When the athletes jumped in the Hudson River early this morning they weren’t just competing for the Panasonic New York City Triathlon title. The professional men and women were also chasing the Toyota Triple Crown win and the $50,000 that comes with it. While the Lifetime triathlon races—of which New York City is one—all offer prize purses and are part of the overall Lifetime race series (which has another $200,000 for its championship), the Triple Crown is an additional race within those races.
Only one person—man or woman—can win the Triple Crown. At the New York, Minneapolis and Oceanside events the professional women are given a head start to equalize the competition. And, the prize ultimately goes to whoever can cross the line first.
In Minneapolis, Ben Collins won the men’s race, but lost the overall to Alicia Kaye by 19 seconds. Today, though, in New York, the order was reversed, with Collins passing Kaye in the final mile. The two will have to battle it out again in Oceanside for the prize money.
Just under 11 minutes before the men jumped in the water, the women were off. With the blistering current in the river, the New York swim is always fast and this year was no exception. Lauren Brandon (USA) finished the 1500 meters in just 11:48, with Sara McLarty (USA) right behind her in 11:49. Katie Hursey (USA) followed in 11:52, Radka Vodickova (CZE) in 11:54, Alicia Kaye (USA) in 11:55 and Rebecca Wassner (USA) in 11:58.
Kaye made her move over the other short-course stars on the bike with a blistering race-best of 1:03:24. None of the other women could touch that, with McLarty, Vodickova, Brandon and Rebeccah Wassner coming into T2 over three minutes down—a huge amount of time in an Olympic race. Jillian Peterson (USA) and Laurel Wassner (USA) moved up after slightly slower swims with 1:07:04 and 1:07:12 bikes, respectively, to come into T2 behind that group.
On the run, Kaye had the women’s race in the bag, but was fighting to hold off Collins. Her 35:25 run was the best of the field and she crossed the line as the first woman in 1:54:52, but Collins passed her in the final mile to take the equalizer. Behind Kaye, Vodickova’s 35:59 earned her second in 1:59:16. Peterson and Laurel Wassner kept moving up through the field with their 37:27 and 37:34 10Ks, but Peterson came out ahead by just eight seconds for third in 2:01:19. Laurel Wassner followed in 2:01:27. After a slow bike, Hursey used the second-fastest run of the day (35:47) to claim fifth in 2:02:29.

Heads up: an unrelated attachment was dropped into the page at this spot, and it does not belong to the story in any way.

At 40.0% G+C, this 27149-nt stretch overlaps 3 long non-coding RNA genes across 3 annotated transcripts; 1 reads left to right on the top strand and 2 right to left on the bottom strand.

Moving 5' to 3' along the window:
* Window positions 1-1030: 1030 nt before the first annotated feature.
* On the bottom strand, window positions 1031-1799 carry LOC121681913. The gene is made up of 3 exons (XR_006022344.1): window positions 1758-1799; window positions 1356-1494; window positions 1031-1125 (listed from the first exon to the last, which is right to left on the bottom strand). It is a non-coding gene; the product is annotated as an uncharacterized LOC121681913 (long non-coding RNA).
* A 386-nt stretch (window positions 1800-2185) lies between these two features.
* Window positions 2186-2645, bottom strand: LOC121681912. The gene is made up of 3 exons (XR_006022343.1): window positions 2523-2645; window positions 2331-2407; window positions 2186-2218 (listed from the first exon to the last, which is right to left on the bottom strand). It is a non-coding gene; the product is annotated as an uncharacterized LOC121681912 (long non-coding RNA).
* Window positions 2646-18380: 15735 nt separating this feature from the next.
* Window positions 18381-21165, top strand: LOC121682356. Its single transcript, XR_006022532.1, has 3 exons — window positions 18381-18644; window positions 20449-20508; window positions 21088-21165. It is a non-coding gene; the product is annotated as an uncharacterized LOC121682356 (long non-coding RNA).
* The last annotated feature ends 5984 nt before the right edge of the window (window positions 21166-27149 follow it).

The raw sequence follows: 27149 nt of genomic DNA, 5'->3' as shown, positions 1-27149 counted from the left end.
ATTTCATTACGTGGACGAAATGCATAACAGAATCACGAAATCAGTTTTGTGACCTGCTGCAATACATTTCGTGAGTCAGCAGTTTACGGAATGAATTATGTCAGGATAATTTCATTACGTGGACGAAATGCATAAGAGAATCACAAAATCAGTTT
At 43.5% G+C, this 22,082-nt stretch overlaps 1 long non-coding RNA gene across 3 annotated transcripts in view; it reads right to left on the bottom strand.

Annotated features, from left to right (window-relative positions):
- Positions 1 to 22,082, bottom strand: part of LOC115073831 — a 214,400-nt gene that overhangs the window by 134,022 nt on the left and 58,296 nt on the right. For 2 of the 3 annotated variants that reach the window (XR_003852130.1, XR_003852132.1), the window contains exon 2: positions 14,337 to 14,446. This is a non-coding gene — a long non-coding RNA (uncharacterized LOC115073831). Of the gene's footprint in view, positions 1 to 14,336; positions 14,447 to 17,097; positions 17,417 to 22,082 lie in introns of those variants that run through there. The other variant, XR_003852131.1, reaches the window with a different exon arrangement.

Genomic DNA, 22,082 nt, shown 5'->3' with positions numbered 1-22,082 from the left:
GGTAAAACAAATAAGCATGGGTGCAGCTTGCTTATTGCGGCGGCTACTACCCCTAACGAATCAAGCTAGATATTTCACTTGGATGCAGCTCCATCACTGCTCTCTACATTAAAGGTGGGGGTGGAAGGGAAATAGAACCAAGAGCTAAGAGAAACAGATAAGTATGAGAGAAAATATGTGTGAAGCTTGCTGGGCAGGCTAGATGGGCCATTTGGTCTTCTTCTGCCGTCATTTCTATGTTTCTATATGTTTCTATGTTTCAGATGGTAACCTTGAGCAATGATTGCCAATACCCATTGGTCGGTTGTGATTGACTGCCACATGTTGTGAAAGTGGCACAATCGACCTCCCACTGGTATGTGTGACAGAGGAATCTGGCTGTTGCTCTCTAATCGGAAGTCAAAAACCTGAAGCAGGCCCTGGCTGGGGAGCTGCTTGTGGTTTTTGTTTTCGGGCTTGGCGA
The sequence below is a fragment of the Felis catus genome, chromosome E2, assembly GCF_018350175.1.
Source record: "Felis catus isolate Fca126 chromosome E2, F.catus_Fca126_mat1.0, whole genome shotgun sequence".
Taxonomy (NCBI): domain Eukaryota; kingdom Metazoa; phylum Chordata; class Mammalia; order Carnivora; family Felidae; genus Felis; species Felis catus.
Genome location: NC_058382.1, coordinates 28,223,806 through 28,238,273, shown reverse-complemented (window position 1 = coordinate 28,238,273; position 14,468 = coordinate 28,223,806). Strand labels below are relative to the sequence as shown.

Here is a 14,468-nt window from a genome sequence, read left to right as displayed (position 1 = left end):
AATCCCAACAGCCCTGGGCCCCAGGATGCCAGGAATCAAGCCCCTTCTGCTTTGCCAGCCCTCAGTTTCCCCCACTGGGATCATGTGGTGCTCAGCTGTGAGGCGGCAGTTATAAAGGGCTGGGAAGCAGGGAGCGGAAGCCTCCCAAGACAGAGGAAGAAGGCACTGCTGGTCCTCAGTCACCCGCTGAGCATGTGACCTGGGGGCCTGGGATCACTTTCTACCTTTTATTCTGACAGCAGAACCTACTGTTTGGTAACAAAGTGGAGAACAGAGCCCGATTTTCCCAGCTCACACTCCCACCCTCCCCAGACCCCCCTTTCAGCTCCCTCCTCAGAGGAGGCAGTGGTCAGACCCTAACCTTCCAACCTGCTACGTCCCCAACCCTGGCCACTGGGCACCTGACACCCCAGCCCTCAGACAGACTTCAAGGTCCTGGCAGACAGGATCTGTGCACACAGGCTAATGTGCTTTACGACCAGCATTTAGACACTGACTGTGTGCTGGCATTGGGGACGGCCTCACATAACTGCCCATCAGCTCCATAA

Cameron Dye (USA) was first out of the swim in a blazing 11:00, with Ben Collins (USA) and Kevin Everett (USA) right behind him in 11:03. Michael Poole (USA), Sam Douglas (USA) and Brooks Cowan (USA) followed a few seconds later.
Dye went to the front on his bike, but was forced to drop out after a flat, leaving Collins to dominate the ride with his race-best 57:05. About two minutes back, a large group followed him into T2. Jesse Thomas (USA), Kaleb VanOrt (USA), Chris Foster (USA), Taylor Reid (CAN) and Jordan Jones (USA) all used fast rides to move up—58:23, 58:31, 58:39, 58:34, 58:15, respectively—after coming out of the water 30 seconds down on the leaders. Douglas (58:33), Cowan (58:49) and Poole (59:03) rode similar times to finish the bike in the mix.
The men’s race stayed closer than the women’s contest, but Collins also had his eye on Kaye as he moved up on her on the run with a 31:41 10K for the win in 1:43:25—45 seconds ahead of of the first woman. VanOrt ran away from the large group with a race-best 30:13 to take second in 1:44:05. The rest of the men’s places were neck-and-neck as the guys battled it out. Ultimately, Foster’s 31:20 earned him third by 17 seconds in 1:45:14 with Reid following in 1:45:31 after a 31:39 run. Thomas was close behind in 1:45:44 after running 31:57.
Panasonic New York City Triathlon
New York City, NY – Aug. 3, 2014
1.5K swim, 40K bike, 10K run
1. Alicia Kaye (USA) 1:54:52
2. Radka Vodickova (CZE) 1:59:16
3. Jillian Peterson (USA) 2:01:19
4. Laurel Wassner (USA) 2:01:27
5. Katie Hursey (USA) 2:02:29
1. Ben Collins (USA) 1:43:25
2. Kaleb Vanort (USA) 1:44:05
3. Chris Foster (USA) 1:45:14
4. Taylor Reid (CAN) 1:45:31
5. Jesse Thomas (USA) 1:45:44